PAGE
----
All analyses were performed on an intention-to-treat basis by comparing each of the active treatment groups with the placebo group. Patients with missing duplex ultrasonographic data between days 8 and 12 were not evaluable for analysis of the primary outcome.
The 98.5% confidence interval of the difference between each of the 3 active treatment groups and the placebo group was calculated, with normal approximation to a binomial distribution. A 2-tailed P value below .015 was considered statistically significant. We used a 2-sided χ2 test or the Fisher exact test (where appropriate) for qualitative variables and the t test or comparison of medians for quantitative variables.
Between March 6, 1996, and December 15, 1998, 436 patients were enrolled in 49 centers. The logs, available from 35 centers (in which 325 patients were enrolled), recorded 867 patients meeting the inclusion criteria. Of these patients, 513 (59.2%) were excluded because of associated deep vein thrombosis or pulmonary embolism (n = 120), an indication for venous surgery (n = 116), prohibited treatment before inclusion (n = 110), impracticable follow-up (n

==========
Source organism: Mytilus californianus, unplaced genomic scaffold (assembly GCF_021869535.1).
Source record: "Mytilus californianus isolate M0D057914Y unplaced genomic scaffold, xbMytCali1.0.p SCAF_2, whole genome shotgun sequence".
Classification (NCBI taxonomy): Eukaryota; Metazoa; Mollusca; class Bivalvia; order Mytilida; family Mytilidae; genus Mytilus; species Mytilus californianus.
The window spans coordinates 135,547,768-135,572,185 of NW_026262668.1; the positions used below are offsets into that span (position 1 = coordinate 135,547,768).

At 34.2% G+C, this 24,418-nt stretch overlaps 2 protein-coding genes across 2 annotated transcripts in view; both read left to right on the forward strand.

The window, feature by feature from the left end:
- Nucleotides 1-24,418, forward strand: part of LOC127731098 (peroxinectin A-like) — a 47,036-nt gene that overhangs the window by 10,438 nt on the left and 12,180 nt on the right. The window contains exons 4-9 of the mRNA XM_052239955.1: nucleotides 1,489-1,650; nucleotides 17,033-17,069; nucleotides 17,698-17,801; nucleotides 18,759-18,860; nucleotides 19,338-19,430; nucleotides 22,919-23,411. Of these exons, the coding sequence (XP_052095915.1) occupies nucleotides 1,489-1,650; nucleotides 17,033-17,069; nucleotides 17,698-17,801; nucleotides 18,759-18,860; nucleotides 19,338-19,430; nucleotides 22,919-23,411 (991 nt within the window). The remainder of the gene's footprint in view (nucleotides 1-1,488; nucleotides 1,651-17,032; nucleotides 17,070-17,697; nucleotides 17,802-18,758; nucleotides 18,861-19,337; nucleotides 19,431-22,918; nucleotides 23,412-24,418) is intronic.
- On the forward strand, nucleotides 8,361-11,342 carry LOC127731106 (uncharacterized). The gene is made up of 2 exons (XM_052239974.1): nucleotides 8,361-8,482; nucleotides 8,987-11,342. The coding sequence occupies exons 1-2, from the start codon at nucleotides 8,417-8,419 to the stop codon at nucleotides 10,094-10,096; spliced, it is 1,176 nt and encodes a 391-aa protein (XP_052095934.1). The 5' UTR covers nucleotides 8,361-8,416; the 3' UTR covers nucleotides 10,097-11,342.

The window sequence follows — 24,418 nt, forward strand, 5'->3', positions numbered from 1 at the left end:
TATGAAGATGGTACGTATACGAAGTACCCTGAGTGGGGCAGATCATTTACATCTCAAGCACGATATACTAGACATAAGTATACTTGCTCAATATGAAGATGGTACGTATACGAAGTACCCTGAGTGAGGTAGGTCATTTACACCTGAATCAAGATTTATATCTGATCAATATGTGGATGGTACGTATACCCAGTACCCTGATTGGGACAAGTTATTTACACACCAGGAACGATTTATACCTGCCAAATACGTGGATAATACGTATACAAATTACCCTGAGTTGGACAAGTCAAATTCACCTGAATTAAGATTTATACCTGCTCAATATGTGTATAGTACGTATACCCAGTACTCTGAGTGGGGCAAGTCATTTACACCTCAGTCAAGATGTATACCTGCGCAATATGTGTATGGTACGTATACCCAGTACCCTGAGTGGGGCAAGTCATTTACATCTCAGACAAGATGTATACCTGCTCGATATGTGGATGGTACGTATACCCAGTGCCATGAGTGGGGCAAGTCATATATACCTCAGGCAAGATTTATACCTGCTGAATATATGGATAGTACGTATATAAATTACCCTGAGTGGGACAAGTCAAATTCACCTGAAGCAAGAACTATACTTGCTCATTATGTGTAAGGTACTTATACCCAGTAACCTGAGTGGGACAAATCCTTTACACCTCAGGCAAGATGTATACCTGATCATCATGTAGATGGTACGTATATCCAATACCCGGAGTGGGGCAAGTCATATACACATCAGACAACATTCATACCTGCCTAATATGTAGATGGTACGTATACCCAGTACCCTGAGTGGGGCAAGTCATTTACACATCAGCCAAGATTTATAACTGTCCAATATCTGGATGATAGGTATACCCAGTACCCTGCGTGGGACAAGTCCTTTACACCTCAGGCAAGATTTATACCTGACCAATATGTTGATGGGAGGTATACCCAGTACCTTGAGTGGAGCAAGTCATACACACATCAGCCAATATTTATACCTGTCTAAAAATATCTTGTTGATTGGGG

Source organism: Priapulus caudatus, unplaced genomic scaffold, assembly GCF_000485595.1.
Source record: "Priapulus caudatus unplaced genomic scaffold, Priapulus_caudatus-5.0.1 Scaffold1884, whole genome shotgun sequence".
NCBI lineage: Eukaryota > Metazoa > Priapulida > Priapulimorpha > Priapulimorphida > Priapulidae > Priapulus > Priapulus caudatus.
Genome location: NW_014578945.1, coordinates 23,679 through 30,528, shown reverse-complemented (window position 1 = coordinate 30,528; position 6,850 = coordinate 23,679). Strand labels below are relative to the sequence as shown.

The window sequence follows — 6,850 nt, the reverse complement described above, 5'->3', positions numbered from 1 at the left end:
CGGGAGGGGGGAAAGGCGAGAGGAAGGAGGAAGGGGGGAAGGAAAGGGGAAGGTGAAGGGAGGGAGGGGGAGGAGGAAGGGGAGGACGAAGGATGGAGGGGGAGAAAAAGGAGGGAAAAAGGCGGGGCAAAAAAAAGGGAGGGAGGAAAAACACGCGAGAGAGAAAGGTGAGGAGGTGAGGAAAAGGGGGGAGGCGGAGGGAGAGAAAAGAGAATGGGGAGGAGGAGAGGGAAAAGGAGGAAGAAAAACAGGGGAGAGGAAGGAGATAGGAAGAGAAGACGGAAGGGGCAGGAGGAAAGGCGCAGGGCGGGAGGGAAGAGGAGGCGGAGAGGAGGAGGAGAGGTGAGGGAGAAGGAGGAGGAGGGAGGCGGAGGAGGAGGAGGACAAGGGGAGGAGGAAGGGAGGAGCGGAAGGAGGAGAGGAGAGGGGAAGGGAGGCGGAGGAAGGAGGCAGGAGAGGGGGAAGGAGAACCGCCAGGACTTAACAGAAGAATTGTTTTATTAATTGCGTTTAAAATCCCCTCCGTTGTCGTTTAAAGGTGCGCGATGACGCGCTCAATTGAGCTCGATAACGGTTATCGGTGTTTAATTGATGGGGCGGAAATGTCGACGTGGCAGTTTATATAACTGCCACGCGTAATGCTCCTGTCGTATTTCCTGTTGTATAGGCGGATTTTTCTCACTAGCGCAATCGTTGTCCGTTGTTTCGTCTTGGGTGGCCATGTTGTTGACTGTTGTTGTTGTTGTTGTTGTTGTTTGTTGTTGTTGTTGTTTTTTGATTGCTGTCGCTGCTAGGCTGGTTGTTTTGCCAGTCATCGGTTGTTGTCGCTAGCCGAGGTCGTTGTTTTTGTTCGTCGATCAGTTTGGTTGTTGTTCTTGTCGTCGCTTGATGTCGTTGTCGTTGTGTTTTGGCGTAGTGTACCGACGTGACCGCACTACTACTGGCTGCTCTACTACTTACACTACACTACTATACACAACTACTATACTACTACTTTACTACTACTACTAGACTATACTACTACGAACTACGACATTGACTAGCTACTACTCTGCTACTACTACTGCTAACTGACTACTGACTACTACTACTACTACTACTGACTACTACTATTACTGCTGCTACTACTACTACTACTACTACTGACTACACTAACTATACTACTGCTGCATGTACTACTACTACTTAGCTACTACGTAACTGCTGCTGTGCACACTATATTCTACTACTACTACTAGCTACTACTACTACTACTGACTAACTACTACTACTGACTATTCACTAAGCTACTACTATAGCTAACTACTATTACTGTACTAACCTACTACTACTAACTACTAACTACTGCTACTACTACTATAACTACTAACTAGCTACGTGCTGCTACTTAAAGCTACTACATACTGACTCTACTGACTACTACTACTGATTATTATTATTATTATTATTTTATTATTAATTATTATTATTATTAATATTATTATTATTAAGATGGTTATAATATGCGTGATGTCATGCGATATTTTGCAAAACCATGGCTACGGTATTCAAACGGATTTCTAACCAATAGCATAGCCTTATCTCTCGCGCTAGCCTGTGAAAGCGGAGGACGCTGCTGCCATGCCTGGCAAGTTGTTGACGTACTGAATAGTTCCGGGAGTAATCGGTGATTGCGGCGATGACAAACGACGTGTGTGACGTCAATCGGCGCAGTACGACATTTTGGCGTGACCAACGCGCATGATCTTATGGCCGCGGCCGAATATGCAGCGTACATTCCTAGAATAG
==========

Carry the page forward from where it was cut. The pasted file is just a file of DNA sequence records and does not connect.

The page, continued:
= 62), contraindications to study treatments (n = 41), 2 or more superficial vein thromboses or superficial vein thrombosis following sclerotherapy (n
= 31), or other reasons (n = 33). Of the 354 eligible patients, 29 declined to participate.
Of the 436 patients enrolled, 7 withdrew their consent, 1 in the tenoxicam group and 2 in each of the 3 other groups. Moreover, data from one center, which enrolled 2 patients (1 each in the placebo and tenoxicam groups), were excluded from analysis by the steering committee because access to source documents was not possible. Thus, 427 patients were included in the intention-to-treat population. Baseline characteristics did not differ significantly between the placebo group and any active treatment group (Table 1). Overall, 97.7% of the patients had at least 1 risk factor for venous thromboembolism, 73.8% had at least 2 risk factors, and 71.7% had moderate or severe chronic venous insufficiency, according to the classification of Porter et al.29
All patients received the study treatment outside the hospital. Systematic duplex ultrasonography was not feasible between days 8 and 12 in 11 patients. All but 1 patient (in the placebo group) underwent follow-up at 3 months, 412 in person and 14 by telephone.